As for the dash, well, if you’ve seen footage of the game you’ve likely seen this in action, with the hero chaining a sprint into a double jump into a dash attack into another jump into another dash and so forth, with proper timing carrying them safely through several screens of enemies before making grudging contact with the ground. Make no mistake, this is not something the player can do blind. You need to learn enemy layouts before you can treat them as springboards instead of obstacles, and the feeling of successfully executing these chain dashes becomes an irresistible carrot to pair with the stick of being sent back to a checkpoint when you die. You don’t just aim to get better to progress. You aim to get better because it feels great. Both the parry and the dash are well supported by the game’s enemy and level designs, which almost always provide a good level of variety and challenge. It’s a pity that these are unlocked so far into the game, because on replay the early levels suffer a bit from their absence, with the second stage in particular being a bit of a drag.

Like the genre and presentation, the game’s setting is also familiar, though reminiscent of a different batch of classics. The specific premise of a mechanized ninja slicing a rusted dystopia into wet, red ribbons is already well-trodden by generations of classics from The Ninja Warriors to Hagane to Metal Gear Rising: Revengeance. Did we really need another? Yes. If it’s as good as Cyber Shadow, yes. You play as Shadow, a once-human ninja whose consciousness has transcended death to find a limited second life as a ghost in the machine, and you seek to save your master before time runs out for either of you. The game is not heavy on story, as you might expect, but there’s enough to be interesting. While the story told by the game is complete, it ends with a teaser and there are some characters met during the game that make me wonder whether Cyber Shadow will have significant post-launch support. Even if it’s not nearly as extensive as what Shovel Knight got (three extra campaigns, etc.) I do hope there’s more that can be built on Cyber Shadow’s strong framework. Cyber Shadow is not developed by Yacht Club but rather a solo dev operating under the moniker of Mechanical Head Games, and Mechanical Head may not be able to add a ton as a result. Even just a hard mode or a time trial mode would be a nice second course, because the fundamentals are strong, but this is a great addition to the 8-bit action canon as is.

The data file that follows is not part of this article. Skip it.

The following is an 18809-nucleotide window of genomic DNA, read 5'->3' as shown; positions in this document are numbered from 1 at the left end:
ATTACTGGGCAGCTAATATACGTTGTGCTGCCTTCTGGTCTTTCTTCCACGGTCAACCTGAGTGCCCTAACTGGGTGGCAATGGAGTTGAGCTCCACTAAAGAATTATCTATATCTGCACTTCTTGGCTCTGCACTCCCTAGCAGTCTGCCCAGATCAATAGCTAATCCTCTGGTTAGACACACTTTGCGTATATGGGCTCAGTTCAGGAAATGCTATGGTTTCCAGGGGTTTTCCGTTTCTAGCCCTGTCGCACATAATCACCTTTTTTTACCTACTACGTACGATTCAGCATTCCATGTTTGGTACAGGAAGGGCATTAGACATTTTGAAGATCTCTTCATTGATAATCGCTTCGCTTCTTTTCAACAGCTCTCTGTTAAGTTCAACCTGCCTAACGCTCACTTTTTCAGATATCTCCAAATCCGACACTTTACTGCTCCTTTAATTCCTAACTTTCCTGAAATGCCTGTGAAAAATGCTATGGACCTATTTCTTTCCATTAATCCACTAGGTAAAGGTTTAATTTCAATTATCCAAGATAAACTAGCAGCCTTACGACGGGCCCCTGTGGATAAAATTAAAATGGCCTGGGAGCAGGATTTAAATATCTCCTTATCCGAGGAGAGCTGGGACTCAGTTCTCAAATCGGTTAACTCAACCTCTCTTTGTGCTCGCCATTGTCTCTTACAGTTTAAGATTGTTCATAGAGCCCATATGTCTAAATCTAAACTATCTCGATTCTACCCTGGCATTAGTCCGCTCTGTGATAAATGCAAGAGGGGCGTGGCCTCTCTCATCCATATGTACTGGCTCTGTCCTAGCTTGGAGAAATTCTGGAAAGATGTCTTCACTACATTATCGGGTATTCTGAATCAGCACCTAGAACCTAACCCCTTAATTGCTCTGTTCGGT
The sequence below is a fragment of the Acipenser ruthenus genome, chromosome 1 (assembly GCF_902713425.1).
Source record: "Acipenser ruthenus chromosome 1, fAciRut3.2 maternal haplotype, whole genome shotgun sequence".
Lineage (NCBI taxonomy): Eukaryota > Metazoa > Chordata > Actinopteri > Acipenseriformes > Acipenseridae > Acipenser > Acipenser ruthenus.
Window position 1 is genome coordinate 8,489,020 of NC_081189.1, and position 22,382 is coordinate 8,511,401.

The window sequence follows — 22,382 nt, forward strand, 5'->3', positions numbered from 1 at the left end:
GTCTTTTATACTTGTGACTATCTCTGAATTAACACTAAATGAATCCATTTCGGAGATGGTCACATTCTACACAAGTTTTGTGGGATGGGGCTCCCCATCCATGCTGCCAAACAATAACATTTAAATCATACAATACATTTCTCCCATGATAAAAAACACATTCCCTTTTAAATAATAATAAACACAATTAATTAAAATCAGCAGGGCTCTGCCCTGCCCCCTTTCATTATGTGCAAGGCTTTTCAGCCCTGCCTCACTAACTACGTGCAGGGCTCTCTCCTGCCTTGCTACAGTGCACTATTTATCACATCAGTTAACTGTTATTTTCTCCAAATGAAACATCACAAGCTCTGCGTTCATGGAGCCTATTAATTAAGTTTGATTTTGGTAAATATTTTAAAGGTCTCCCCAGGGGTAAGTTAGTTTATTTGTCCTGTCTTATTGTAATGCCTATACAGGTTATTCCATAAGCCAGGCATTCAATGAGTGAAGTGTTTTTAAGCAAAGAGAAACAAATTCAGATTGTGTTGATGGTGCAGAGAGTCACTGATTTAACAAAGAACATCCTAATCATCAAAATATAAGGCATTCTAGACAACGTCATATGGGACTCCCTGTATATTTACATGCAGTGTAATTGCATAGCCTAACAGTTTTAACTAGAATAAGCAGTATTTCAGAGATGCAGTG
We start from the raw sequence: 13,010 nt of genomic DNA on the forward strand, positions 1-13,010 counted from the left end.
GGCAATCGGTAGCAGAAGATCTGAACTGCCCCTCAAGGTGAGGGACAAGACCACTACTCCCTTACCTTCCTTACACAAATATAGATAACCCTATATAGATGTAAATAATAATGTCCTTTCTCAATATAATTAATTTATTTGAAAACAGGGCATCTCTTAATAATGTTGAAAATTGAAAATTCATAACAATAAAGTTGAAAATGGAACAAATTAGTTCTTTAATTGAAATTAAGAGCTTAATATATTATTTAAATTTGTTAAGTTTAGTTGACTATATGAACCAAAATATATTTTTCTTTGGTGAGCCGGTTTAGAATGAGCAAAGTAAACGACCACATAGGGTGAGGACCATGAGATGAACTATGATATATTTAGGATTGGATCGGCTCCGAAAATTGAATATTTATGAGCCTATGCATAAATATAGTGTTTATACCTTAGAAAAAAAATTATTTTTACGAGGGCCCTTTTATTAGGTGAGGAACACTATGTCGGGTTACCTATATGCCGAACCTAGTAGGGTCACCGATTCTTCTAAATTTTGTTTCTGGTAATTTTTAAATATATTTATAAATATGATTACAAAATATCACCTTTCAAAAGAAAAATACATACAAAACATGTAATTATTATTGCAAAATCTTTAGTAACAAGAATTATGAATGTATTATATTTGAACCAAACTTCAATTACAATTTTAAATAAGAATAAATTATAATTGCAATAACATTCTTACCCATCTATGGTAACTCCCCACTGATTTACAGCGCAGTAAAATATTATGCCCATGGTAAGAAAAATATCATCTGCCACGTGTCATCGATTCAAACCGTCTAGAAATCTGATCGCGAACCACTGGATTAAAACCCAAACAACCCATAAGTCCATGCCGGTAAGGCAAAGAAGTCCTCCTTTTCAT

The biggest caveat for a potential buyer is that Cyber Shadow is, for all of its smart updates, fundamentally a NES-style action game. For players who are cowed by difficult retro games, well, it’s worth saying that this is more measured than the most infamous of its NES forebears, but that might not be enough of a concession. This is markedly easier than e.g. Ninja Gaiden, but perhaps not easier than some of the other games mentioned in the first paragraph, except that the checkpoints and lack of a lives system make the repeat attempts more welcoming. This is also a relatively short game, designed to be replayed. My first playthrough was between seven and eight hours. People already have speedruns under an hour. This still puts it on the long side compared to similar NES action games, but fundamentally if you know that you don’t like NES-style action games or their throwbacks, this might not change you mind.

For those who still keep to the old ways, though, this is the real deal. There are plenty of retro games, including some widely lauded ones, that I feel missed the mark with ill-considered gimmickry, boring level design, and smug pandering. Cyber Shadow’s not that. It’s not a winking nod or cynical nostalgia bait. It’s a worthy successor.